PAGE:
Urban whitewater drew me to Columbus; imagine a place where you can raft tough rapids on the Chattahoochee River and then walk back to your hotel. In fact, USA Today picked the Chattahoochee Whitewater Park as one of the “Top 12 man-made Adventures in the World.”
Thirteen years ago the river and the city of Columbus , in western Georgia, were desperately in need of city-wide renewal. Somehow, the private and public sectors worked together to change the tide – literally. Today, the city boasts the longest urban white water course in the world.
I investigated a section of the 15-mile Columbus RiverWalk in the morning- a place where folks stroll, exercise, bike, and fish. When I got down to the area where rock studded “big water” roared offshore, I nearly changed my mind. Recent rains have swollen the river and the cascading flow truly rushes by. This gnarly section of class 4 rapids (would have been class 5 if the course hadn’t been groomed to prevent rafts getting hung up in rocks) looked more powerful than I could handle.
However, when 1:30 p.m. came and it was time to don a life jacket and helmet, I wasn’t about to let this opportunity slip by. My friend, Ruth joined me. We met Casey, our raft guide from White Water ExpressOutfitters, who was confident and couldn’t wait to give us an exciting adventure.
After a general group briefing, we hopped into the van along with our oars and were driven to the loading zone. No sooner did we enter the Chattahoochee River (I love saying that name) than we encountered our first series of rapids. “Dig,” hollered Casey and the four rafters on board attempted to stroke together.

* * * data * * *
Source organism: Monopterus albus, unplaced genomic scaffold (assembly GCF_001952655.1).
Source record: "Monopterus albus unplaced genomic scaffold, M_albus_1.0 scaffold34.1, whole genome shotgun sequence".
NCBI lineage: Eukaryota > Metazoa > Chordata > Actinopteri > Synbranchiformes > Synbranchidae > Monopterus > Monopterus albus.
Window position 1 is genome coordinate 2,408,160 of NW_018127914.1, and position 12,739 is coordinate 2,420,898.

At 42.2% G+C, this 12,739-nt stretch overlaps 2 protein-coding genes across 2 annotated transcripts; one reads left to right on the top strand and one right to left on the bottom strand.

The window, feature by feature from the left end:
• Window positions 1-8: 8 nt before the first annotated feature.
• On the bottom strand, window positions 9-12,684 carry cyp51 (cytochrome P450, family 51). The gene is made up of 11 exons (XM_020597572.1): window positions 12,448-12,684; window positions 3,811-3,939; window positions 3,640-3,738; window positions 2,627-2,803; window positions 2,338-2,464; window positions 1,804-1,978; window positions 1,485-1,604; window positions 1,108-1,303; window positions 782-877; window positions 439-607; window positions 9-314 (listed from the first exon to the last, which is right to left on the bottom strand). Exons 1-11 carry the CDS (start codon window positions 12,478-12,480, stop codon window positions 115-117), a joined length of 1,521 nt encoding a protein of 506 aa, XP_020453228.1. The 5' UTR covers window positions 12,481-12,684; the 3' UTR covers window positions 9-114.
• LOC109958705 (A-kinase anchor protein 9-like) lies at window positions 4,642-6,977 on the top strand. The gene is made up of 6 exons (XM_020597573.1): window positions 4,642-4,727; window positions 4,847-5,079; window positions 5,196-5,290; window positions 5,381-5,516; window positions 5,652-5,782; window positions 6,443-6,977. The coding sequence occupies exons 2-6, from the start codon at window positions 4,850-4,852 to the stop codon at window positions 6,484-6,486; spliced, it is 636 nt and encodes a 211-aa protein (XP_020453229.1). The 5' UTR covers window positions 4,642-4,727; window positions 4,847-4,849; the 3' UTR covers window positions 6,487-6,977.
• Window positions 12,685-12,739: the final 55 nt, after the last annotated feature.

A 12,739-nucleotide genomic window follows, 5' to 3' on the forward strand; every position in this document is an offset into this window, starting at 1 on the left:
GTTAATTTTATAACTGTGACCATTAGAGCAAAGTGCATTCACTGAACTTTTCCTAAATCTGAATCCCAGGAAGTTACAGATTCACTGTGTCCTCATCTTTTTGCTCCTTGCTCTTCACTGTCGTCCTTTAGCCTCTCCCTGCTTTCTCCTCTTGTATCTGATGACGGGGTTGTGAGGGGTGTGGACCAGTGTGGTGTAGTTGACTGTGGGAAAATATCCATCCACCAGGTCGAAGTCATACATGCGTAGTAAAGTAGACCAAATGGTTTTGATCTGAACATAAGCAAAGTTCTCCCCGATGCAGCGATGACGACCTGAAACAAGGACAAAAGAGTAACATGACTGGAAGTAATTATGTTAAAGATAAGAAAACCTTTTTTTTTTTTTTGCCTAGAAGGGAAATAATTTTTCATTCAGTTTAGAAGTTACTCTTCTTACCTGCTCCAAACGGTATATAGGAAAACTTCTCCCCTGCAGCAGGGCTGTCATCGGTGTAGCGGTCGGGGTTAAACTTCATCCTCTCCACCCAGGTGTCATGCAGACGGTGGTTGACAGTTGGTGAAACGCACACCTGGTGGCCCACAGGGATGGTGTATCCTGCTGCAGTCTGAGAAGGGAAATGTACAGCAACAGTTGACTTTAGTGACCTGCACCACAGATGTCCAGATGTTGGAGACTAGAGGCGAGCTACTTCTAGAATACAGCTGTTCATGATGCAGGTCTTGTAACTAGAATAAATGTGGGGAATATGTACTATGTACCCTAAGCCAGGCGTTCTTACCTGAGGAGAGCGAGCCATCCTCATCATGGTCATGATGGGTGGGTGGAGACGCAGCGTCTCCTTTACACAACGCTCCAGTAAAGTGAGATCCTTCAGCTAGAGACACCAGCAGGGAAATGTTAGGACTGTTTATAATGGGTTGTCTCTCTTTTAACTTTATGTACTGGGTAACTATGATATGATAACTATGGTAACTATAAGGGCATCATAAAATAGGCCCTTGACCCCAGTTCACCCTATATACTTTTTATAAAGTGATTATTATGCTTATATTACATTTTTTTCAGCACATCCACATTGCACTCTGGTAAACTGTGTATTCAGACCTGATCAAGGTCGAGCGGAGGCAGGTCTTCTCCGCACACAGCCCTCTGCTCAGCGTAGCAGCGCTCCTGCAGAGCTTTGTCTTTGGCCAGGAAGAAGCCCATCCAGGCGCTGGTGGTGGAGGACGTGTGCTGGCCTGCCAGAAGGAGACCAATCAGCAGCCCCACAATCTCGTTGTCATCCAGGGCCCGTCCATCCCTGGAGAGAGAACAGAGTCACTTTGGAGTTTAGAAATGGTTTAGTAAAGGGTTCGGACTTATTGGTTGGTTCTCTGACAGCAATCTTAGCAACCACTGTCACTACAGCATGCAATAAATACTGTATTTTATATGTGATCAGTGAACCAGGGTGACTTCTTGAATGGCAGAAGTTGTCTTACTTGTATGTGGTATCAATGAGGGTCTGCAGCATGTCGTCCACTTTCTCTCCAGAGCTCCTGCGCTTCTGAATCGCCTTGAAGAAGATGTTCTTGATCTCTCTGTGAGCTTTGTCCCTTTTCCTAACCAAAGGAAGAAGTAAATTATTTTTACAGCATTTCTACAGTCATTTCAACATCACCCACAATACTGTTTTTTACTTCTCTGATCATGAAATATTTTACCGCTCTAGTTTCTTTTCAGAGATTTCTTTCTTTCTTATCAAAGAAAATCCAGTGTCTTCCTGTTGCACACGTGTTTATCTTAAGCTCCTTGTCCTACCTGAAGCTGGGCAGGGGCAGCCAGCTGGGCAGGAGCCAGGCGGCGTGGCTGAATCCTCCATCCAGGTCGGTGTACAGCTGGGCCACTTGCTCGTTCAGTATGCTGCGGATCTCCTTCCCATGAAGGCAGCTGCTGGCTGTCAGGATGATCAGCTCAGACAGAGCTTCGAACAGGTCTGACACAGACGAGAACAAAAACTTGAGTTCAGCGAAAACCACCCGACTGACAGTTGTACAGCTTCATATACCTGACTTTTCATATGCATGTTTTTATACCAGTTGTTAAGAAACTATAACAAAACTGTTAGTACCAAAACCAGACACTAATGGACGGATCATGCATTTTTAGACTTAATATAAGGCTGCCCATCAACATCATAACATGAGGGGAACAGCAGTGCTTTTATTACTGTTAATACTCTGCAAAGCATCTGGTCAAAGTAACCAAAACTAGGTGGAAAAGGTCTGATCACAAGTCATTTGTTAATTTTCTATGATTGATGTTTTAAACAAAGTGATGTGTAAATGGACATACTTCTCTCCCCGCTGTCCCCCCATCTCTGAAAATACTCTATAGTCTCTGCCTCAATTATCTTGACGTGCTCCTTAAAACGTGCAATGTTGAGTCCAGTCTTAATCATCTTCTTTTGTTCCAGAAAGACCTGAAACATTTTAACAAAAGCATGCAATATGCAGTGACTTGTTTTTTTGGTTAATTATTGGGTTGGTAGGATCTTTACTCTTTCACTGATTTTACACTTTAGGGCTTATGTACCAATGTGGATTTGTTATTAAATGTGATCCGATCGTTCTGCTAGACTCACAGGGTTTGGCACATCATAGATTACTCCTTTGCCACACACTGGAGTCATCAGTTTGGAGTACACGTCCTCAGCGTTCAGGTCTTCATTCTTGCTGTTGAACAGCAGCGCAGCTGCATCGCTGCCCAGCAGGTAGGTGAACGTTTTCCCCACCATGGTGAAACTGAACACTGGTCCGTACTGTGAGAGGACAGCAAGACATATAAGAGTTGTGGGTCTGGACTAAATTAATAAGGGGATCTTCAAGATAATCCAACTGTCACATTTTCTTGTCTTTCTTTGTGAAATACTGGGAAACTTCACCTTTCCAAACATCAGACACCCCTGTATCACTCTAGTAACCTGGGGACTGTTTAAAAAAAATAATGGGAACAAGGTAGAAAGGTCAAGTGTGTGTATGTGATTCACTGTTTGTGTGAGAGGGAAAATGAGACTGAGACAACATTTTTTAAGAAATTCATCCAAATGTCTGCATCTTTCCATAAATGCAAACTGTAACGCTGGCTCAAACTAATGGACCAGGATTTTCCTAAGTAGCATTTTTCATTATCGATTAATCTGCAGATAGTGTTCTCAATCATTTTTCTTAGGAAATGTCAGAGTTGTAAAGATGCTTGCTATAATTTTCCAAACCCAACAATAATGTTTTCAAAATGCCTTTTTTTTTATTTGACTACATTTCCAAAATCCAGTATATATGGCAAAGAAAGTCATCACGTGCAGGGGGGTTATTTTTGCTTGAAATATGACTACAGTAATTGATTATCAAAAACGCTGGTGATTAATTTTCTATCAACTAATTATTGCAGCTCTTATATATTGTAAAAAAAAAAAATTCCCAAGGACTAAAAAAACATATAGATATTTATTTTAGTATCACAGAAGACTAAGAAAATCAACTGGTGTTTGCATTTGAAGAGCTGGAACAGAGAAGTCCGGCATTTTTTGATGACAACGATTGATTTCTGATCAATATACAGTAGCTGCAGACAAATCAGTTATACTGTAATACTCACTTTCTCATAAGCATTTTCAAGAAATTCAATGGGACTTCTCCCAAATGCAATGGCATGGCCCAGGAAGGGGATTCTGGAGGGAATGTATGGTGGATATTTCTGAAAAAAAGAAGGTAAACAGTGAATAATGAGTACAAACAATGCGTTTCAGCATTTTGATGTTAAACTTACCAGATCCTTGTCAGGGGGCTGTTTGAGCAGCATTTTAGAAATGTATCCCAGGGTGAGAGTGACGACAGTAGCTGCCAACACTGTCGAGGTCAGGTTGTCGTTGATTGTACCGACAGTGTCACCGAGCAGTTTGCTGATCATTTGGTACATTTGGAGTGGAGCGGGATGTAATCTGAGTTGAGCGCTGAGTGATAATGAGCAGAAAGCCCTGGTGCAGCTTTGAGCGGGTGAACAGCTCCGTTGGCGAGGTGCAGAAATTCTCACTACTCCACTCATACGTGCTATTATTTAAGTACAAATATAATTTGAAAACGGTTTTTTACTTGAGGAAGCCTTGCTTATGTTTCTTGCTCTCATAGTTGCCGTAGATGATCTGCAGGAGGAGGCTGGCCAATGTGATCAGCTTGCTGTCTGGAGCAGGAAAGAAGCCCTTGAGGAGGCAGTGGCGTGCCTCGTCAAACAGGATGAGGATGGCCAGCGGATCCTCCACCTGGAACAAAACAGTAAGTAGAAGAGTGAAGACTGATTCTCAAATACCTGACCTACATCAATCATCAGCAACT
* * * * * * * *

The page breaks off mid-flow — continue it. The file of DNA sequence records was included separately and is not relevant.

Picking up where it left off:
We lazed through the next section, the river doing the work of pushing the raft forward. We enjoyed views of Blue Heron around the Habitat Pool, a man-made zone created by the river project engineers. Shoal Bass, which spawn in rough water, have returned now that the river churns with rushing tides. In all, two dams were removed from the river along with any sharp rock formations.
Casey mentally prepared us for the challenging lower course and let those of us on the raft decide how we wanted to approach. No wimpy rafters here, we choose, as he termed it, the hot and spicy route.
Oh my gosh, we had more than Mr. Toad on his famous wild ride as our raft bounced along, waves crashing in and over the sides. I screamed- but with delight, not fright. I momentarily thought we would flip, as the raft seemed to fold up in the middle. Ruth fell forward while I slipped backward. But, with Casey at the bat, no one fell out and we soon recovered control of the course. Casey called for a high five of our oars and we were all elated.
Tour operators offered the option of running the course again, from a slightly shorter launching location. We all choose to return, so once again our raft rebounded by the old brick denim mills at river’s edge and the newer convention center and historic downtown Columbus. How very cool to have what I think of as a rural adventure in the center of town. No need to drive hours to a park and camp out in order to get to a white water course. In Columbus, the adventure waits just outside your hotel or restaurant door.
That night Ruth and I dined at Meritage, a locally owned restaurant with a superior wine and martini bar. Yes, the evening would be a splurge and was worth it.
Meritage is a grand addition to the walkable city of Columbus and after my meal I needed a walk. Ruth and I meandered through the historic house district and again along some of that 15-mile RiverWalk, which couldn’t be a nicer way to end an evening.
Disclosure: Thanks to Columbus for sponsoring our visit and the Columbus Marriott for fine lodging.